The case of 15-year-old Michelle Paul, the teenage drug user who died after being refused a liver transplant, has, however, thrown a rare spotlight on the Godlike powers doctors retain in determining which patients receive the small, limited supply of vital transplant organs - and who dies. Even now, few people appreciate the lack of rules governing these powers.
Christianity's God promises eternal life if you abide by 10 clearly defined commandments, but there are no such national guidelines to inform a dying person what is required to qualify for a new liver, heart, lung or kidney. Without such rules, it is difficult to seek judicial review of a doctor's decision. So unless transplantation from pigs is perfected and offers a plentiful supply of replacement organs, patients must place their hopes in the paternalistic hands of the doctors whose preferences control this particular lottery.
You might think qualification depends on being next on the waiting list or on being seriously ill or on being young or having dependent children. Doctors certainly consider these factors. They take extremely seriously the responsibility of deciding between competing claims. But there is no formal points system, which, though imperfect, would at least be transparent and contestable. In practice, the final decision is left to a doctor's discretion by the United Kingdom Transplant Support Services Authority, a doctor-dominated body which oversees the system for the NHS. Doctors alone decide whether someone is even put on the waiting list.
There is, therefore, little to prevent a surgeon from choosing to give little Johnny a new liver because his dad is an old friend from university and the surgeon couldn't possibly let him down. If a surgeon behaved in this way, the public would not discover his reasoning because there is no legal requirement upon doctors to explain why they gave one patient an organ and turned down another. The authorities judge that such decisions - and even the people who make them - are best kept out of the public gaze.
This hidden, unaccountable world is typical of a health service that refuses to involve the public in the rationing of health care. It has disturbing echoes of Michael Crichton's 1978 fantasy thriller Coma in which comatose patients are used as donors for organ transplants. At the denouement, Richard Widmark, the chief surgeon at the centre of the plot, protests that he and his colleagues behave like gods because neither the public nor politicians are willing to face the hard issues raised by medical advances.
This much is certainly true of the British transplant programme, according to a research project just completed during a British government-sponsored Atlantic Fellowship by Jeffrey Prottas, Professor of Public Policy at Brandeis University, Boston. Dr Prottas has discovered that there is no easy way to check that organs are being used equitably. Socio-economic data on those given organs - and those denied - are not collected. So we do not know if selection for transplant is biased in terms of race or class. One can only rely on a suspicion that a system run largely by white, professional men will, however inadvertently, benefit their group disproportionately.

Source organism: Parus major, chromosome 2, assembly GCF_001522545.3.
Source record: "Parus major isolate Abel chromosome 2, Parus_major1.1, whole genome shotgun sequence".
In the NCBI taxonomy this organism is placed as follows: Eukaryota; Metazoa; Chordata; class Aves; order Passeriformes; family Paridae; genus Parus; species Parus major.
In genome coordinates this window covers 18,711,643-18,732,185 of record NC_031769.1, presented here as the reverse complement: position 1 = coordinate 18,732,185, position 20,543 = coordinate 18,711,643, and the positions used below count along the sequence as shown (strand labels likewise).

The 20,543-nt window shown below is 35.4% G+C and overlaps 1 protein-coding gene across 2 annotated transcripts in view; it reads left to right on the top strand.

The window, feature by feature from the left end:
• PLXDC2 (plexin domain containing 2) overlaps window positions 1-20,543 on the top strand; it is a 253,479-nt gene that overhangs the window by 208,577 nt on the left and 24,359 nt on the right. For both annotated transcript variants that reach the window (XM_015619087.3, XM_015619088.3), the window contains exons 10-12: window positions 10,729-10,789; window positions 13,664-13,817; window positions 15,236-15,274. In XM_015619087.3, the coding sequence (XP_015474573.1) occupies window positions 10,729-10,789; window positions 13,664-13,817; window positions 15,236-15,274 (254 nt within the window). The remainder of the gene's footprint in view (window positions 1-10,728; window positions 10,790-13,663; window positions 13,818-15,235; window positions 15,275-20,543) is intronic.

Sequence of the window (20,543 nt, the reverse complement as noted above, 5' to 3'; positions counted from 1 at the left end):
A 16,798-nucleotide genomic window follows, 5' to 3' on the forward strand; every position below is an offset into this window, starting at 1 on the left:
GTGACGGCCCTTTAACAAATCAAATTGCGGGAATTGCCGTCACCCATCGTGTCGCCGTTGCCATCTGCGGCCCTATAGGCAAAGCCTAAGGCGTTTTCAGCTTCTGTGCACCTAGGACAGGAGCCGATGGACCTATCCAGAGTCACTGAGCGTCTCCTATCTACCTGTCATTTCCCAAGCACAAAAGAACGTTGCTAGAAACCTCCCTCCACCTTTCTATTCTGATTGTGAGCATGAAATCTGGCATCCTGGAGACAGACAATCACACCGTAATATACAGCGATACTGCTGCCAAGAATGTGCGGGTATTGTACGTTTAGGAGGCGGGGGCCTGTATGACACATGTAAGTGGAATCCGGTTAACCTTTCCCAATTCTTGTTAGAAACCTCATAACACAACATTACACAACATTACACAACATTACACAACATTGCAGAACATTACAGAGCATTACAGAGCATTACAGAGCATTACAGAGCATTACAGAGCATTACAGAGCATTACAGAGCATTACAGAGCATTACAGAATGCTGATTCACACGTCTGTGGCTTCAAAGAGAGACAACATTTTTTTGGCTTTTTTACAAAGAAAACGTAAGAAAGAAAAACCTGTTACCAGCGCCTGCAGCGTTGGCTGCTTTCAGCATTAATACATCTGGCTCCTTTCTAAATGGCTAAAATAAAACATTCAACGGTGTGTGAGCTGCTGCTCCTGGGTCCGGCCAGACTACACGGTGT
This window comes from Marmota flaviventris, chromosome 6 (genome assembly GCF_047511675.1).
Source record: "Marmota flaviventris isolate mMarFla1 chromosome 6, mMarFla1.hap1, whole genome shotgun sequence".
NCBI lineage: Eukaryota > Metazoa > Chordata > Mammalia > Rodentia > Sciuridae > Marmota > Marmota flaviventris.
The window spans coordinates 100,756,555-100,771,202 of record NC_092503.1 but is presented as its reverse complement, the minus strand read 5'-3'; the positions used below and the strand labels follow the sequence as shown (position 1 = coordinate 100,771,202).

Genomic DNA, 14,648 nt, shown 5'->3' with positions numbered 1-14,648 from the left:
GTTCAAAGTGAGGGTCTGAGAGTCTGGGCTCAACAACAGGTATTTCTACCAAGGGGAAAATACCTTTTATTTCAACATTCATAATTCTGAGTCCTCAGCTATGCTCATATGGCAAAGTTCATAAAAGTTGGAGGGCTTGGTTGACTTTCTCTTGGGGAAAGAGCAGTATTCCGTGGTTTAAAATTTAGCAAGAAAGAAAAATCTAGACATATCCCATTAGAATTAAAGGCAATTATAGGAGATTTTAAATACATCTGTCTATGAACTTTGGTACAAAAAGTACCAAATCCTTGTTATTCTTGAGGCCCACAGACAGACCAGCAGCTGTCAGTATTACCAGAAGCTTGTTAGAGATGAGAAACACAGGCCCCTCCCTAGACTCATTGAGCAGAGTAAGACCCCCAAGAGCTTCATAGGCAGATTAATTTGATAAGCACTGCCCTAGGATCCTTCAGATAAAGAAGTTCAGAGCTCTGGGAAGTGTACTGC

"At a local level", says Dr Prottas, "there is no public oversight of what happens to organs. Who's next depends on the physician in charge who may vary from day to day. So Dr Small might have a different set of priorities on Thursdays than Dr Jones does on Fridays.
"The system works. I have no reason to believe that bad decisions are being made under what people in the transplant world call the `club rules'. And the outcomes in terms of survival are as good as, for example, the United States. But sometimes personal compassion can take over from professional judgement. For example, maybe the husband of a senior colleague needed the transplant, so something had to happen."
A further problem with the British system, says Dr Prottas, is that it is difficult to tell whether the NHS gives every region the same chance of transplants. There is little requirement on regions to share non-renal organs, except in an emergency. (One out of every pair of kidneys collected must be offered into a national pool.) So if you live in an area where relatives are reluctant to permit organ donation or where the health authorities are poor at procurement, your chances of survival may be considerably lower when your liver fails than for someone living elsewhere in the country.
The death of Michelle Paul suggests that the UK transplant system, which has long worked within a cosy professional consensus, may be fragile. Like the blood transfusion service, it relies on the trust of the public, which is the source of donated organs. If that trust falls apart, grieving relatives may in future be less generous with the remains of their loved ones.
That danger has already been faced in the US where there are now far more rules than in Britain to determine rights to a transplant. Last year, in a case similar to Michelle Paul's, a woman with Down's syndrome was refused an organ transplant because doctors judged her incapable of maintaining the lifelong drug regime required to prevent rejection. A public outcry provoked a review which overturned that decision - it emerged that the woman, though retarded, held down a job and was responsible. Michelle Paul, before she died, had no such opportunity of a fair and impartial hearing.Reuse content